" Again, I think this is where these may have gotten muddled in the past, but the Court of Criminal Appeals talks about that plan, pattern, that kind of thing can only be used in identity. But there's several other exceptions that you can use character evidence for, one of them being [to] rebut special defense.
" Since [defense counsel] has made it very clear that they don't contend identity,

Page 716

I think it's also very much in that consent is the defense. I've changed this [limiting instruction] to talk about defense of consent. The modus operandi goes to show to rebut the defense of consent. I looked that over, and I think it works better and it gets where the Court of Criminal Appeals is appearing to have wanted to go starting in about 2010.
" [DEFENSE COUNSEL]: Judge, we would raise an objection to the language of refuting a defense of consent. There's no reason to place the defense or the defendant in there simply that these are modus 'operandies' is what they've been traveling under, and I think that that's sufficient."

( R. 519-20.)

On appeal, Marks contends that the circuit court abused its discretion and violated Rule 404(b), Ala. R. Evid., because, he says, it erroneously admitted collateral-bad-acts evidence " for purposes not at issue during trial" . (Mark's brief, p. 10.) He argues further that the State offered no plausible purpose for which the collateral-bad-acts evidence could be admitted. We agree.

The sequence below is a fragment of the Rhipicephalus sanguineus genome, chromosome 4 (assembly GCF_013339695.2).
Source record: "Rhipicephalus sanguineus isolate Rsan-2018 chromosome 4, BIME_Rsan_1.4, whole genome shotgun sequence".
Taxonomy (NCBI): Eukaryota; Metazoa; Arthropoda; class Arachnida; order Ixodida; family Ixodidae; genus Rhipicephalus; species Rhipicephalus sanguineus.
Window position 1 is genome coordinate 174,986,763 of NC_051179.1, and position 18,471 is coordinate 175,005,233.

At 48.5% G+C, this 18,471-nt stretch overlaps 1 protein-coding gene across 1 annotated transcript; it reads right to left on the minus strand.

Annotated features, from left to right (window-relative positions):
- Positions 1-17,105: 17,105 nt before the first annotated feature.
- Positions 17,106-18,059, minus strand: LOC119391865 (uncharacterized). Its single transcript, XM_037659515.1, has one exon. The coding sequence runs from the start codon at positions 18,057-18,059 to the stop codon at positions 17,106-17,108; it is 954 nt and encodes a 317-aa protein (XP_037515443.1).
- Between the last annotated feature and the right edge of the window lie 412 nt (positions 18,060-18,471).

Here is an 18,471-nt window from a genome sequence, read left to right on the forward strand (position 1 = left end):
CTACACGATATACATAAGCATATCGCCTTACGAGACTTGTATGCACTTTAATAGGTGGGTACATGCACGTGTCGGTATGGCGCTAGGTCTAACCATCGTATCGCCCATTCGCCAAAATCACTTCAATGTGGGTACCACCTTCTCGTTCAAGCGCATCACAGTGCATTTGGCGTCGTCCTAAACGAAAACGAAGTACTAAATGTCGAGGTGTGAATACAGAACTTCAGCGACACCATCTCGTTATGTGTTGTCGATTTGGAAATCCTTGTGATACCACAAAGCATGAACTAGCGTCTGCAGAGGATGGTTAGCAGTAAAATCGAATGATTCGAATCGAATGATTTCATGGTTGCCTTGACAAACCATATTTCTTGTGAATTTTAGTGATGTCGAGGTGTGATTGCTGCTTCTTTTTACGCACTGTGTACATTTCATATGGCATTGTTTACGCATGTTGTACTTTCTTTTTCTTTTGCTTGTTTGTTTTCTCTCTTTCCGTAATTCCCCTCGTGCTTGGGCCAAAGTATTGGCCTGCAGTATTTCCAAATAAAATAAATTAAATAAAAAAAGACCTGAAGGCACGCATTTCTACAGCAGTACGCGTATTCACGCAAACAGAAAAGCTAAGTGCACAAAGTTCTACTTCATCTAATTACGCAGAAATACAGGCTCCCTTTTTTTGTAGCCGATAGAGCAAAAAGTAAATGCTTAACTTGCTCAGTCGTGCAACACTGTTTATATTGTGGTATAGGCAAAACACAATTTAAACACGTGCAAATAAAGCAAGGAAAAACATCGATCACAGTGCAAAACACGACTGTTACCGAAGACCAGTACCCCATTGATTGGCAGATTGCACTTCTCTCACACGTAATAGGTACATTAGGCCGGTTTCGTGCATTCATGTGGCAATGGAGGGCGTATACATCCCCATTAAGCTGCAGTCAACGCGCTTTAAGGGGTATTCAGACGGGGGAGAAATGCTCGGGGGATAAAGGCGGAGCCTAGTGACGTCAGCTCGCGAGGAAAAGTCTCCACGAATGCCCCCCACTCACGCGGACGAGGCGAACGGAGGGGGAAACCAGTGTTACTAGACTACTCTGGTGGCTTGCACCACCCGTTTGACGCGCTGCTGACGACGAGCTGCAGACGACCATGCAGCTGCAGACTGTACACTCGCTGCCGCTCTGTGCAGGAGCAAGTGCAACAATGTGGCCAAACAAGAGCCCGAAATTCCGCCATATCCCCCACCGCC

" 'The admission or exclusion of evidence is a matter within the sound discretion of the trial court.' Taylor v. State, 808 So.2d 1148, 1191 (Ala.Crim.App. 2000), aff'd, 808 So.2d 1215 (Ala. 2001). 'The question of admissibility of evidence is generally left to the discretion of the trial court, and the trial court's determination on that question will not be reversed except upon a clear showing of abuse of discretion.' Ex parte Loggins, 771 So.2d 1093, 1103 (Ala. 2000). This is equally true with regard to the admission of collateral-bad acts evidence. See Davis v. State, 740 So.2d 1115, 1130 (Ala.Crim.App. 1998). See also Irvin v. State, 940 So.2d 331, 344-46 (Ala.Crim.App. 2005)."

Windsor v. State, 110 So.3d 876, 880 (Ala.Crim.App. 2012).

Rule 404(b) provides, in relevant part:

" Evidence of other crimes, wrongs, or acts is not admissible to prove the character of a person in order to show action in conformity therewith. It may, however, be admissible for other purposes, such as proof of motive, opportunity, intent, preparation, plan, knowledge, identity, or absence of mistake or accident. ..."

The Alabama Supreme Court has held:

" '" 'On the trial of a person for the alleged commission of a particular crime, evidence of his doing another act, which itself is a crime, is not admissible if the only probative function of such evidence is to show his bad character, inclination or propensity to commit the type of crime for which he is being tried. This is a general exclusionary rule which prevents the introduction of prior criminal acts for the sole purpose of suggesting that the accused is more likely to be guilty of the crime in question.'" Pope v. State, 365 So.2d 369, 371 (Ala.Crim.App. 1978), quoting C. Gamble, McElroy's Alabama Evidence § 69.01. (3d ed. 1977) " 'This exclusionary rule is simply an application of the character rule which forbids the State to prove the accused's bad character by particular deeds. The basis for the rule lies in the belief that the prejudicial effect of prior crimes will far outweigh any probative value that might be gained from them. Most agree that such evidence of prior crimes has almost an irreversible impact upon the minds of the jurors.'" Ex parte Arthur, 472 So.2d 665, 668 (Ala. 1985), quoting McElroy's supra, § 69.01(1)....

Page 717